China has strict labour laws that require individual income taxes and social benefits to be paid on an employee's full gross income. This can make the cost of the employee to the company 40% or more of an employee's gross salary. To avoid this, companies will pay employees a very low salary and then make up the salary gap with a cash payment. This is an illegal practice and opens the service provider up to various risks – from disgruntled employees seeking legal remedies to the tax bureau investigating unpaid taxes and social benefit payments.

Overburdening staff

Accounting and HR services both require careful attention to detail and minor mistakes can be extremely costly to a company. Giving employees too large a case load will increase the chances of errors occurring and possibly encourage the employees to cut corners in order to finish their work. Errors and omissions can be extremely costly for a company to rectify once found. This is something to beware of, regardless of the service provider, although it generally occurs more frequently with low cost providers.

Not accepting responsibility

Even when not overburdened, accountants and employees are only human. Errors can be made. If an error occurs, will a low-cost service provider accept responsibility for its mistake? A reputable service provider will be accountable for the actions of their employees and take responsibility. They will also typically have processes in place to minimise the potential for errors to occur.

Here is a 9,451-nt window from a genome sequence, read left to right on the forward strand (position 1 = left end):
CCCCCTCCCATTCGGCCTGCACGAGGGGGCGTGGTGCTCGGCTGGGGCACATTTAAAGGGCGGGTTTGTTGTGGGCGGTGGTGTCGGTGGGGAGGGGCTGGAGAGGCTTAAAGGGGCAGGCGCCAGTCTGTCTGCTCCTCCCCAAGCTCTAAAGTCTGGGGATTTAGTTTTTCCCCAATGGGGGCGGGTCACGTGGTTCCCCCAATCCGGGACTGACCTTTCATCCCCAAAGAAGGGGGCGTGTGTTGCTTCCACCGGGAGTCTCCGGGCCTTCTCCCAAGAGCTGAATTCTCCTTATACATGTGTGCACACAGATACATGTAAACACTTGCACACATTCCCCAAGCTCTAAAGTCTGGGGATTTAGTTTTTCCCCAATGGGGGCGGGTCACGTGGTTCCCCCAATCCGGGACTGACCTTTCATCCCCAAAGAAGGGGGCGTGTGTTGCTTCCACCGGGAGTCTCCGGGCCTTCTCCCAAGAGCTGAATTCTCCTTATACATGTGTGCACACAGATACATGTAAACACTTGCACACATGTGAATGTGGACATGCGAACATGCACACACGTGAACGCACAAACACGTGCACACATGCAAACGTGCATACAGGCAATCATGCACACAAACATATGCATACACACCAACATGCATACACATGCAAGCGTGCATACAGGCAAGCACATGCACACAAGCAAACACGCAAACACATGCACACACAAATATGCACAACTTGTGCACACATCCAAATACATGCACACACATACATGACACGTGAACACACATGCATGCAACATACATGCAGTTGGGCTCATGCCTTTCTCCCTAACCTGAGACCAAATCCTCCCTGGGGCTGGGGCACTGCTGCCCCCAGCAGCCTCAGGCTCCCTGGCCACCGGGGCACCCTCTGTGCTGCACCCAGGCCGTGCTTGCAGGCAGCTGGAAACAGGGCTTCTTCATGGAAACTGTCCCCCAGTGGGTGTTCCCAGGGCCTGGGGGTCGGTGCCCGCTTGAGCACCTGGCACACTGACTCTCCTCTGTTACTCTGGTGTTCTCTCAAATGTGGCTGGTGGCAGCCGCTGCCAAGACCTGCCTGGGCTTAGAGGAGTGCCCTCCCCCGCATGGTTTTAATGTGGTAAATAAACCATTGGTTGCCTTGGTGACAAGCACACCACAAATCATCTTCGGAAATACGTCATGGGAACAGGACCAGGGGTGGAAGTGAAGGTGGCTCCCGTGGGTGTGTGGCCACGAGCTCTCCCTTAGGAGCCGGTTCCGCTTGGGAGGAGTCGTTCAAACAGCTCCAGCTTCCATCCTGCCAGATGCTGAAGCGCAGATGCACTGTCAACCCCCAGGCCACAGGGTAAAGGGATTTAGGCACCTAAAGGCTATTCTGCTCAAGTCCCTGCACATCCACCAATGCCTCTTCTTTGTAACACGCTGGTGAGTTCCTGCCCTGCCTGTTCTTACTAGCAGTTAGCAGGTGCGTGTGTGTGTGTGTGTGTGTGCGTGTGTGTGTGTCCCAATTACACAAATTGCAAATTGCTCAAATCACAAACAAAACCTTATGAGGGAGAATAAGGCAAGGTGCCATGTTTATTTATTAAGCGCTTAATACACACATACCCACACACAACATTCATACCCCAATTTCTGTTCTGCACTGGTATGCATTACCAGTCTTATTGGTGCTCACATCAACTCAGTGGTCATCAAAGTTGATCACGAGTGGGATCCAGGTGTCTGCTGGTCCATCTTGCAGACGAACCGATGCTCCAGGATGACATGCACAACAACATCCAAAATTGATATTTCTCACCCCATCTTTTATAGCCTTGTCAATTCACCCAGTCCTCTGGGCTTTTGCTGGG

Receiving kickbacks!

Perhaps the most common way for low-cost providers to offer extremely low rates is to subsidies their fees through kickbacks from the local tax bureau based on the amount of tax revenue collected (yes, you read it correctly). In some cases, the local tax bureau will pay the service provider a percentage of the amount of taxes collected. This encourages the accounting service provide to manipulate the book so that you pay more tax!

Case Example

A foreign invested enterprise located in a second tier city near Shanghai, has been using a low-cost outsourced service provider for their tax and accounting needs for many years. The company is now considering the closure of their office and their lawyer contacted Sovereign for potential assistance. We were informed that when the company's books were reviewed, there were a number of discrepancies and inaccuracies. When these were discussed with the accounting firm, the accountant said that everybody in [city X] does things the same way (this is commonly used in China as a way to deflect mistakes). When asked if this will cause problems with the closure, the accountant said "yes, there will likely be penalties due to non-compliance." Furthermore, it is likely that the low-cost service provider will not take accountability for any fines or penalties incurred due to their misfiling.

It may have cost the company more upfront to file their taxes in a compliant manner, but they would not be facing penalties or delays in the closure of their office.

Shortcuts and other methods low-cost service providers take to offer low fees may never become an issue for their clients – until they do! Besides potentially paying more taxes than necessary, other errors and shortcuts can cause significant problems if you want to close or restructure your company. Furthermore, if your company becomes subject to an audit and errors are found, the fines can be egregious.

To avoid the potential headaches – and costs – it is best to select a reputable service provider that looks out for your best interests. In future issues, we will discuss the steps you should take in selecting the right outsourced service provider.

The content of this article is intended to provide a general guide to the subject matter. Specialist advice should be sought about your specific circumstances.